Data privacy and personalisation: Why marketers can have their cake and eat it

(c)iStock.com/john shepherd

The use of data to personalise company communications is axiomatic in digital marketing. Marketers were among the first to leverage the vast amounts of data companies now collect to allow them to offer more relevant products and services to consumers.

And these methods are only becoming more sophisticated. The world’s largest companies are now thinking of ever-more inventive ways of collecting data through the rising number of devices and channels we connect to. With Gartner predicting that 25 billion devices will be internet connected by 2020, it seems likely that the levels of personalisation we currently enjoy will look primitive in a few years time.

The benefits of using data for greater personalisation are clear. Advertisers are able to target their messages at the right consumers at the right moment, while also being able to see the effect of their efforts in real-time. They can elevate their work from an educated guessing game into a science, with every aspect of their ads and target audience tested and tweaked. The result is less waste and more impact from marketing budgets.

Consumers get a better deal too. Less irrelevant adverts is something most of us would support and many people also want to be actively exposed to new products which fulfil an interest or need. With good targeting advertising can become a valuable service rather than an unwelcome irritation.

A lack of consumer trust, however, could derail the bandwagon.  Currently most people will, albeit grudgingly, hand over personal data to companies in exchange for the, often free, services they provide, like search engines or products with a “freemium” model like Spotify. Consumers may not be happy about their personal data being used, but don’t see it as actively dangerous or overly invasive.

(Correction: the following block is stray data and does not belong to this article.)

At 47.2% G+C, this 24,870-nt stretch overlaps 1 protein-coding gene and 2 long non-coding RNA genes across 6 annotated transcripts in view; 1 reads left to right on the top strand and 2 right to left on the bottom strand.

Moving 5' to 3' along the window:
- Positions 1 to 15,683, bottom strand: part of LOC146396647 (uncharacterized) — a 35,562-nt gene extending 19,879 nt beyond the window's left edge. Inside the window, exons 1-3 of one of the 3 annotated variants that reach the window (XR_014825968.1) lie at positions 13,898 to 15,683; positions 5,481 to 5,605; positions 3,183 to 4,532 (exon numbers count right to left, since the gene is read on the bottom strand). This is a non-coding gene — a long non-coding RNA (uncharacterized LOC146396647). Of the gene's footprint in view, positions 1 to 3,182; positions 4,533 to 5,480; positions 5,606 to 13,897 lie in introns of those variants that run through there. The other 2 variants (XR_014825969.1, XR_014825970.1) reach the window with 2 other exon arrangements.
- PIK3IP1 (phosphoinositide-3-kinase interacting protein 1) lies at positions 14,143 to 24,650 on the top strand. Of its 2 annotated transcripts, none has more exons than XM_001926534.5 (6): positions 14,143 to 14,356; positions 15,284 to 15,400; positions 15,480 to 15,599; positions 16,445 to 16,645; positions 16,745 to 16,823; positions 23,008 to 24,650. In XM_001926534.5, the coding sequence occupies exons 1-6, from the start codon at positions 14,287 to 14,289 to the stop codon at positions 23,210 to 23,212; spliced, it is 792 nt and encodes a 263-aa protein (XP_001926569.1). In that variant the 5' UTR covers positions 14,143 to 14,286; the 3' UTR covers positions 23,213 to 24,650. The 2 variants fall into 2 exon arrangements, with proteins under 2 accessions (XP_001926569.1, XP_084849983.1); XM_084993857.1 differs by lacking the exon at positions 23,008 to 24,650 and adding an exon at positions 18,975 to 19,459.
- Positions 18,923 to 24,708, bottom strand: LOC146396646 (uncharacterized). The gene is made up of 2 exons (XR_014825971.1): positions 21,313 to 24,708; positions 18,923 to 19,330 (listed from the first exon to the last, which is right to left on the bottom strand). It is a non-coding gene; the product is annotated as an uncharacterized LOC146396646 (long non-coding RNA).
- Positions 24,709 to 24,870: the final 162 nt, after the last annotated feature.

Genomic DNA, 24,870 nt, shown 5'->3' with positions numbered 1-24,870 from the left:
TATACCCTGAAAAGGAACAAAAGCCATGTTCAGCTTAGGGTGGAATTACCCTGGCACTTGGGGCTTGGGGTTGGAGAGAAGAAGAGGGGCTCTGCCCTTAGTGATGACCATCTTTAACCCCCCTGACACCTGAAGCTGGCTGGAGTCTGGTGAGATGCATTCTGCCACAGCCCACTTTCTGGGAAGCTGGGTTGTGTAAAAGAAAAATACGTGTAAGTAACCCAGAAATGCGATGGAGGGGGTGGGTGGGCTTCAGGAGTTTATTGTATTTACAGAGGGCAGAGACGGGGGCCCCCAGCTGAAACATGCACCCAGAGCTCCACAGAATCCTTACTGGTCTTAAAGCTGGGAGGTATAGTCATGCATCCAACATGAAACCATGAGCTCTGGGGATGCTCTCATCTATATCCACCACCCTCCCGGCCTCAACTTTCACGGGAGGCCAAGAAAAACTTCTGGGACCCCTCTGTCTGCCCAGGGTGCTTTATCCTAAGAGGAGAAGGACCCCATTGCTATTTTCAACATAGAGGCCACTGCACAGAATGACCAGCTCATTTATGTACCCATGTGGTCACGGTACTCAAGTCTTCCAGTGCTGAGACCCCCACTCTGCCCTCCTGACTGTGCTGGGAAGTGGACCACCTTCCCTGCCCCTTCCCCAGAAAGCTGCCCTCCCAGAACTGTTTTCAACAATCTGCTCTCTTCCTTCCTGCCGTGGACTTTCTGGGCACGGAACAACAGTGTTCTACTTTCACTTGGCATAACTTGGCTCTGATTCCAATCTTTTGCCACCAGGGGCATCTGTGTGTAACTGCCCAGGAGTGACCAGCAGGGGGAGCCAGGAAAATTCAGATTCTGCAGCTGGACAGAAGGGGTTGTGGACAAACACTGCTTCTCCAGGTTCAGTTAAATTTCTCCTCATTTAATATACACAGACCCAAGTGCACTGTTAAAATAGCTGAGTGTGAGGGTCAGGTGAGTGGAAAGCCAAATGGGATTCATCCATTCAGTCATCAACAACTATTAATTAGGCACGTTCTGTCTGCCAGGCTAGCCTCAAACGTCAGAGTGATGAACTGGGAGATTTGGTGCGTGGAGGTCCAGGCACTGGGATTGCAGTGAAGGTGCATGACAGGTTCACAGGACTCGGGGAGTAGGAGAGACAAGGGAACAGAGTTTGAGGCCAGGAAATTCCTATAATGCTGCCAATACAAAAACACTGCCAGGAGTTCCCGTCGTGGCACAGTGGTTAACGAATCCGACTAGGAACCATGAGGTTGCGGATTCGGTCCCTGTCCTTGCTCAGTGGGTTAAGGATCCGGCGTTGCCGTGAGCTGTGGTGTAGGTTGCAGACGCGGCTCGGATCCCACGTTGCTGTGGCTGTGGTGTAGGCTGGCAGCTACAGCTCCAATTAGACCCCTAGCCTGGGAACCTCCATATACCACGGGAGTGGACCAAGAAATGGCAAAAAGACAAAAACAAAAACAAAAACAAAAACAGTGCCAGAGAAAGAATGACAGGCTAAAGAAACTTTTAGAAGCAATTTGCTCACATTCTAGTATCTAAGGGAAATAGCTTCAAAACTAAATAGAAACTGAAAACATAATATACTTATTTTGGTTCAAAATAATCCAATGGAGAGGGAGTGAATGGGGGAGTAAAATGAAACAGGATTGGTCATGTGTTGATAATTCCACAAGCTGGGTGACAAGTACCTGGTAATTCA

However this perception is shifting. Every week there seems to be another high-profile security breach where customer data is compromised. From Ashley Madison, to eBay, to the TalkTalk breach, awareness of technology-related privacy issues is greater now than ever before. Uber has even bragged about its ‘God View’ which lets employees track specific users on individual rides.

Companies are becoming acutely aware of growing consumer concerns and are racing to find solutions that are a combination of governance frameworks and privacy-enhancing technology. The traditional approach to data protection is, logically enough, to try to stop hackers getting in. Companies invest vast amounts in encryption, firewalls, intruder detection systems and other forms of ‘perimeter’ security. The problem with this approach is hackers are just as ingenious when it comes to breaking in as security professionals are at stopping them.

To make consumer data more secure, we need to seriously reduce the incentives of stealing the data in the first place. Paradoxically, it is the differences in the data that makes us individuals but the similarities in the data that provide value to marketers.

This insight leads us towards a new solution for digital privacy. If it were possible to dynamically cluster your data with that of others like you, it remains valuable for business and for society while at the same time being rendered untraceable to the individual. This way, you stay private and data stays useful.

What this means in practice is fully anonymising data. Hackers are only interested in personal data when it remains personal. They need to be able to tie it to individuals in order to use it. By contrast, the value in data for marketers is largely in the similarities. Marketers need to know about the behaviour of crowds of similar consumers, tying data to individuals is much less useful.

If users are to have any confidence that their private information will remain private, companies need to think very seriously about how they protect and anonymise user’s data. As customers become more aware of the vast amounts of their own data stored by companies they interact with, it will become even more important to return their loyalty by being loyal in return and protecting their data. Without this trust, marketers risk losing an indispensable asset – their customers.

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